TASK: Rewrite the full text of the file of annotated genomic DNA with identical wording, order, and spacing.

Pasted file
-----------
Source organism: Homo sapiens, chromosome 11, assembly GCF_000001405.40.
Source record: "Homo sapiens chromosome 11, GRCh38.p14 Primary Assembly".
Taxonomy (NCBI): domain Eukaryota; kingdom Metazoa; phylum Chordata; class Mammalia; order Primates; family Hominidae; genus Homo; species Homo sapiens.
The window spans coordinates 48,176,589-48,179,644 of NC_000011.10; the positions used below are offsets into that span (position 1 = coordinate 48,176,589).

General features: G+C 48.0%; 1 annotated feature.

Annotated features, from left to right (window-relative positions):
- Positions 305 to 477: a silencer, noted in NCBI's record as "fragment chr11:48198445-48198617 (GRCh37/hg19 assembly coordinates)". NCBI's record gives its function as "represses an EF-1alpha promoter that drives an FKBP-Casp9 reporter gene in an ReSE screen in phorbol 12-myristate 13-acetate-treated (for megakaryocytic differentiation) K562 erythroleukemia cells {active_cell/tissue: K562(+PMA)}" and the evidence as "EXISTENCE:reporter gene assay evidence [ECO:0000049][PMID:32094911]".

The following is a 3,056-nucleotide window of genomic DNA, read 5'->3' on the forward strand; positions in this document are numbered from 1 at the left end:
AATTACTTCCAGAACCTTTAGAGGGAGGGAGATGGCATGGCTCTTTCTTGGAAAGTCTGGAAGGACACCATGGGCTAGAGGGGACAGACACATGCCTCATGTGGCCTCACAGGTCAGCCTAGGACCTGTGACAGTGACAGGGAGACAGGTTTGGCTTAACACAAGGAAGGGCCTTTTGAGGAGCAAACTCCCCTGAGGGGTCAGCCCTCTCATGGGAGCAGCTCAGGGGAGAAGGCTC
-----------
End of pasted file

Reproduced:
Source organism: Homo sapiens, chromosome 11, assembly GCF_000001405.40.
Source record: "Homo sapiens chromosome 11, GRCh38.p14 Primary Assembly".
Taxonomy (NCBI): domain Eukaryota; kingdom Metazoa; phylum Chordata; class Mammalia; order Primates; family Hominidae; genus Homo; species Homo sapiens.
The window spans coordinates 48,176,589-48,179,644 of NC_000011.10; the positions used below are offsets into that span (position 1 = coordinate 48,176,589).

General features: G+C 48.0%; 1 annotated feature.

Annotated features, from left to right (window-relative positions):
- Positions 305 to 477: a silencer, noted in NCBI's record as "fragment chr11:48198445-48198617 (GRCh37/hg19 assembly coordinates)". NCBI's record gives its function as "represses an EF-1alpha promoter that drives an FKBP-Casp9 reporter gene in an ReSE screen in phorbol 12-myristate 13-acetate-treated (for megakaryocytic differentiation) K562 erythroleukemia cells {active_cell/tissue: K562(+PMA)}" and the evidence as "EXISTENCE:reporter gene assay evidence [ECO:0000049][PMID:32094911]".

The following is a 3,056-nucleotide window of genomic DNA, read 5'->3' on the forward strand; positions in this document are numbered from 1 at the left end:
AATTACTTCCAGAACCTTTAGAGGGAGGGAGATGGCATGGCTCTTTCTTGGAAAGTCTGGAAGGACACCATGGGCTAGAGGGGACAGACACATGCCTCATGTGGCCTCACAGGTCAGCCTAGGACCTGTGACAGTGACAGGGAGACAGGTTTGGCTTAACACAAGGAAGGGCCTTTTGAGGAGCAAACTCCCCTGAGGGGTCAGCCCTCTCATGGGAGCAGCTCAGGGGAGAAGGCTC